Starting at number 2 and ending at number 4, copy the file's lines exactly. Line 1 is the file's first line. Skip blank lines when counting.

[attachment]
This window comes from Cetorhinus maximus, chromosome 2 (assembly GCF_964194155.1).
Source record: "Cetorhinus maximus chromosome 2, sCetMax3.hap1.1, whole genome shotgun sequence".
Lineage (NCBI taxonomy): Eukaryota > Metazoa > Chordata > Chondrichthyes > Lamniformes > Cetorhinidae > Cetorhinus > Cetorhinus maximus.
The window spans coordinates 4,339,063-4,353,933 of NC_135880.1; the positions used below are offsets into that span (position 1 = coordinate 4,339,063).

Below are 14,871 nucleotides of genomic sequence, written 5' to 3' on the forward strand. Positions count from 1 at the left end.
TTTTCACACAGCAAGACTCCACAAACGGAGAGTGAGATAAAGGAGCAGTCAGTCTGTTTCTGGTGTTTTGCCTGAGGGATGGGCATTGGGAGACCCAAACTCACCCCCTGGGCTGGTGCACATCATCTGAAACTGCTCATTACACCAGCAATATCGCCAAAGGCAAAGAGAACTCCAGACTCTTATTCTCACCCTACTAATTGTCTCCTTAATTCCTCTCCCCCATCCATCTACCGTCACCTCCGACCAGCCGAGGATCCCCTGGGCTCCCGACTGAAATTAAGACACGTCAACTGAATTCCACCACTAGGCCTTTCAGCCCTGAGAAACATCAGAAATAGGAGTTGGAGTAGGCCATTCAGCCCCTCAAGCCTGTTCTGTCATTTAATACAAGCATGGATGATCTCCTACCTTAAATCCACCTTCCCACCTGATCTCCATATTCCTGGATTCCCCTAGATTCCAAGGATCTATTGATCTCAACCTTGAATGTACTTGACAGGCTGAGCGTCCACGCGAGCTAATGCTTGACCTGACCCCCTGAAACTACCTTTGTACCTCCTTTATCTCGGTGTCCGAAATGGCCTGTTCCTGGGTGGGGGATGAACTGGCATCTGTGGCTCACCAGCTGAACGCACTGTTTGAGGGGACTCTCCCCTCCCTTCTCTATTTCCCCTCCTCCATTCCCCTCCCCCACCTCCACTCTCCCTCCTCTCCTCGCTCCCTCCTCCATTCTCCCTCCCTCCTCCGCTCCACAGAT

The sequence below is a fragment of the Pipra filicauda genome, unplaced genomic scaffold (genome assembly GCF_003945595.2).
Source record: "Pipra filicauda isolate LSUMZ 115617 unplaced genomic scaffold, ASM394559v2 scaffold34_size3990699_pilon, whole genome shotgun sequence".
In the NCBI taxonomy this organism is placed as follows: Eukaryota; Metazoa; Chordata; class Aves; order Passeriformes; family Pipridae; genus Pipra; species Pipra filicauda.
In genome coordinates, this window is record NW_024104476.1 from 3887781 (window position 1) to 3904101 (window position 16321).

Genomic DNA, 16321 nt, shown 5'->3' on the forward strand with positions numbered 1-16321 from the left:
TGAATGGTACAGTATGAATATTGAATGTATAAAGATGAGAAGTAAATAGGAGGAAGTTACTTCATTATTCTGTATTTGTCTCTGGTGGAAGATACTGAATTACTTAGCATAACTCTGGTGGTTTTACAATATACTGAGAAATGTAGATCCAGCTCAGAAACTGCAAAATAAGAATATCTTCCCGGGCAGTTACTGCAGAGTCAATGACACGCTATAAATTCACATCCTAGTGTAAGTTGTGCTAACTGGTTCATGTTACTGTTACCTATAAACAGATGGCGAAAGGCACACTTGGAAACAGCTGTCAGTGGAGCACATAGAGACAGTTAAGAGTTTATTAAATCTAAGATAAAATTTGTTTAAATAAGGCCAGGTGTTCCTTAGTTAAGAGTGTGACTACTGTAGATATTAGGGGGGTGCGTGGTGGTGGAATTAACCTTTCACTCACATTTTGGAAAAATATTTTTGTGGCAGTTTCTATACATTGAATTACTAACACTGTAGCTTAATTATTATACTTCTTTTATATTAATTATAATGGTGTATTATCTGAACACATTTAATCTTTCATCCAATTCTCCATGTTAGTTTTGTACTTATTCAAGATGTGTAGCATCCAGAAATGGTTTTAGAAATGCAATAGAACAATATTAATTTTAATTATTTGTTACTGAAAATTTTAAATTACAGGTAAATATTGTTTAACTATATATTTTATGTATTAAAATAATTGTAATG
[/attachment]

Source record: "Cetorhinus maximus chromosome 2, sCetMax3.hap1.1, whole genome shotgun sequence".
Lineage (NCBI taxonomy): Eukaryota > Metazoa > Chordata > Chondrichthyes > Lamniformes > Cetorhinidae > Cetorhinus > Cetorhinus maximus.
The window spans coordinates 4,339,063-4,353,933 of NC_135880.1; the positions used below are offsets into that span (position 1 = coordinate 4,339,063).